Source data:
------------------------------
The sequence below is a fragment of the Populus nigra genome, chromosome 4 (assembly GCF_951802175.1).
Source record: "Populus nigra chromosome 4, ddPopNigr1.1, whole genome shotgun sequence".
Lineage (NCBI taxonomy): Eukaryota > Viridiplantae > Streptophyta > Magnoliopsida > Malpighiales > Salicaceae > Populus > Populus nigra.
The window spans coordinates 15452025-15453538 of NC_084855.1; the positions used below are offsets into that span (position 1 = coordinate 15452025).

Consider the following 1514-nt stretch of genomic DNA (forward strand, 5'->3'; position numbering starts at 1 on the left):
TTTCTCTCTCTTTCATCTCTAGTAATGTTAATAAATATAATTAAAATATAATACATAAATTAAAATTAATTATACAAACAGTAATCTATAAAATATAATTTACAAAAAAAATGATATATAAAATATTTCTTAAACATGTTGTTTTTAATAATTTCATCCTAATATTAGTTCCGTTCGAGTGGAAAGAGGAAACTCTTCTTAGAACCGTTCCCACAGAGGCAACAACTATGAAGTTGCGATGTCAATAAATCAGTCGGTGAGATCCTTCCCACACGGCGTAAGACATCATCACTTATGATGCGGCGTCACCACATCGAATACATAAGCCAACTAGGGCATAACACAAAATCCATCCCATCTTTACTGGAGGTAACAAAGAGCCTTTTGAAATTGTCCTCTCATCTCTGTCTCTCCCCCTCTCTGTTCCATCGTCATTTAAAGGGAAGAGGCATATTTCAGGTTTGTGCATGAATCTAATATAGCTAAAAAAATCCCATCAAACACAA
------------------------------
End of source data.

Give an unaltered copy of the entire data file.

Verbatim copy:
The sequence below is a fragment of the Populus nigra genome, chromosome 4 (assembly GCF_951802175.1).
Source record: "Populus nigra chromosome 4, ddPopNigr1.1, whole genome shotgun sequence".
Lineage (NCBI taxonomy): Eukaryota > Viridiplantae > Streptophyta > Magnoliopsida > Malpighiales > Salicaceae > Populus > Populus nigra.
The window spans coordinates 15452025-15453538 of NC_084855.1; the positions used below are offsets into that span (position 1 = coordinate 15452025).

Consider the following 1514-nt stretch of genomic DNA (forward strand, 5'->3'; position numbering starts at 1 on the left):
TTTCTCTCTCTTTCATCTCTAGTAATGTTAATAAATATAATTAAAATATAATACATAAATTAAAATTAATTATACAAACAGTAATCTATAAAATATAATTTACAAAAAAAATGATATATAAAATATTTCTTAAACATGTTGTTTTTAATAATTTCATCCTAATATTAGTTCCGTTCGAGTGGAAAGAGGAAACTCTTCTTAGAACCGTTCCCACAGAGGCAACAACTATGAAGTTGCGATGTCAATAAATCAGTCGGTGAGATCCTTCCCACACGGCGTAAGACATCATCACTTATGATGCGGCGTCACCACATCGAATACATAAGCCAACTAGGGCATAACACAAAATCCATCCCATCTTTACTGGAGGTAACAAAGAGCCTTTTGAAATTGTCCTCTCATCTCTGTCTCTCCCCCTCTCTGTTCCATCGTCATTTAAAGGGAAGAGGCATATTTCAGGTTTGTGCATGAATCTAATATAGCTAAAAAAATCCCATCAAACACAA